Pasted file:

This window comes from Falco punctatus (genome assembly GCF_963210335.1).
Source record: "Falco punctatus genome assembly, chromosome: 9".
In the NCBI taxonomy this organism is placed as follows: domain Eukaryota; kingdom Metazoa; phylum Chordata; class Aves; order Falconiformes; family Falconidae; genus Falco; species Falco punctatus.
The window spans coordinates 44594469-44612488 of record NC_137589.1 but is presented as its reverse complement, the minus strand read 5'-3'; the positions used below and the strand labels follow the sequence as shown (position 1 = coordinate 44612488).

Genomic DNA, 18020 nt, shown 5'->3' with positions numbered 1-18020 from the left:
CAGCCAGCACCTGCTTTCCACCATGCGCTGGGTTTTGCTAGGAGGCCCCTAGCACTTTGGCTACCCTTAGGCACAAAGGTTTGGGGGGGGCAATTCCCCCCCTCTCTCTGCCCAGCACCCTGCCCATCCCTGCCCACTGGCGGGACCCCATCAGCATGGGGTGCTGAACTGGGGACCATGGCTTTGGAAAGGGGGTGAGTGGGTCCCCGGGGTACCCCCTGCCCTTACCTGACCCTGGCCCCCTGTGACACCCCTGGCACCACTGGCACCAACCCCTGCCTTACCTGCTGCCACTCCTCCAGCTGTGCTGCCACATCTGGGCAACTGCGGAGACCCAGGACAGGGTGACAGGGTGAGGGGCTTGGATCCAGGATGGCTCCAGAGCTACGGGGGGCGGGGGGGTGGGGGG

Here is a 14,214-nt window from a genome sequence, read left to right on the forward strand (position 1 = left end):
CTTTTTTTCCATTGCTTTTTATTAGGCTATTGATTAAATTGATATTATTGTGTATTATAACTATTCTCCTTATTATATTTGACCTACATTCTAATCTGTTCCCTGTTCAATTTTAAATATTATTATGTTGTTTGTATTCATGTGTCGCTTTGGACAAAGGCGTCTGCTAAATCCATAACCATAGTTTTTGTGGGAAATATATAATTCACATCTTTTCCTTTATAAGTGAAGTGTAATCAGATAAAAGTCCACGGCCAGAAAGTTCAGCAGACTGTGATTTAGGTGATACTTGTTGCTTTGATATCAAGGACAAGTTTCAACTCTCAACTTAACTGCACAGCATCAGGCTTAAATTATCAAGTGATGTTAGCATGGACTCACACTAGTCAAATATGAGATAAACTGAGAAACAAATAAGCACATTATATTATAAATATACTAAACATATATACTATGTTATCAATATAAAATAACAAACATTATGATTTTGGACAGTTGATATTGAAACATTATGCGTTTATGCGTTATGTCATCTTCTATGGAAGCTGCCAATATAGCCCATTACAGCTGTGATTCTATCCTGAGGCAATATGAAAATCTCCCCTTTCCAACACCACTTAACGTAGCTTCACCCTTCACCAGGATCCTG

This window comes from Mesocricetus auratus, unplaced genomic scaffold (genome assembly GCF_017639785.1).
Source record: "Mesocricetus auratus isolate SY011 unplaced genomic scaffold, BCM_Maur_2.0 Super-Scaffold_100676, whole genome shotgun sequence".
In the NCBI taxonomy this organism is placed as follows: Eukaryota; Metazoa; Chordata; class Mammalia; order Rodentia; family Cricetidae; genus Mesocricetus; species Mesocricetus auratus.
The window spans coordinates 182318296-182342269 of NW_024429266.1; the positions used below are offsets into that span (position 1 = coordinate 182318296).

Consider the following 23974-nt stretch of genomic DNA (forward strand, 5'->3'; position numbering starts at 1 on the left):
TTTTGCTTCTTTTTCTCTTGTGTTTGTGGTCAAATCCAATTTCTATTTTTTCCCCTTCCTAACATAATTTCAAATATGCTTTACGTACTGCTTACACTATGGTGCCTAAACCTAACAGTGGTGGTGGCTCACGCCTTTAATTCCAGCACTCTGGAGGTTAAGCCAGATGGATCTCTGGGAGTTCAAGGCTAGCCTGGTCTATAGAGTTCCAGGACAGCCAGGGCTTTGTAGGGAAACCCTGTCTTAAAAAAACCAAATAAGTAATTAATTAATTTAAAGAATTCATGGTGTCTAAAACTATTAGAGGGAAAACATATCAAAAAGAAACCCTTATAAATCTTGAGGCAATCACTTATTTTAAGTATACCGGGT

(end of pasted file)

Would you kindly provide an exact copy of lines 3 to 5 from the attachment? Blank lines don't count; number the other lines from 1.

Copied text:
In the NCBI taxonomy this organism is placed as follows: domain Eukaryota; kingdom Metazoa; phylum Chordata; class Aves; order Falconiformes; family Falconidae; genus Falco; species Falco punctatus.
The window spans coordinates 44594469-44612488 of record NC_137589.1 but is presented as its reverse complement, the minus strand read 5'-3'; the positions used below and the strand labels follow the sequence as shown (position 1 = coordinate 44612488).

Genomic DNA, 18020 nt, shown 5'->3' with positions numbered 1-18020 from the left: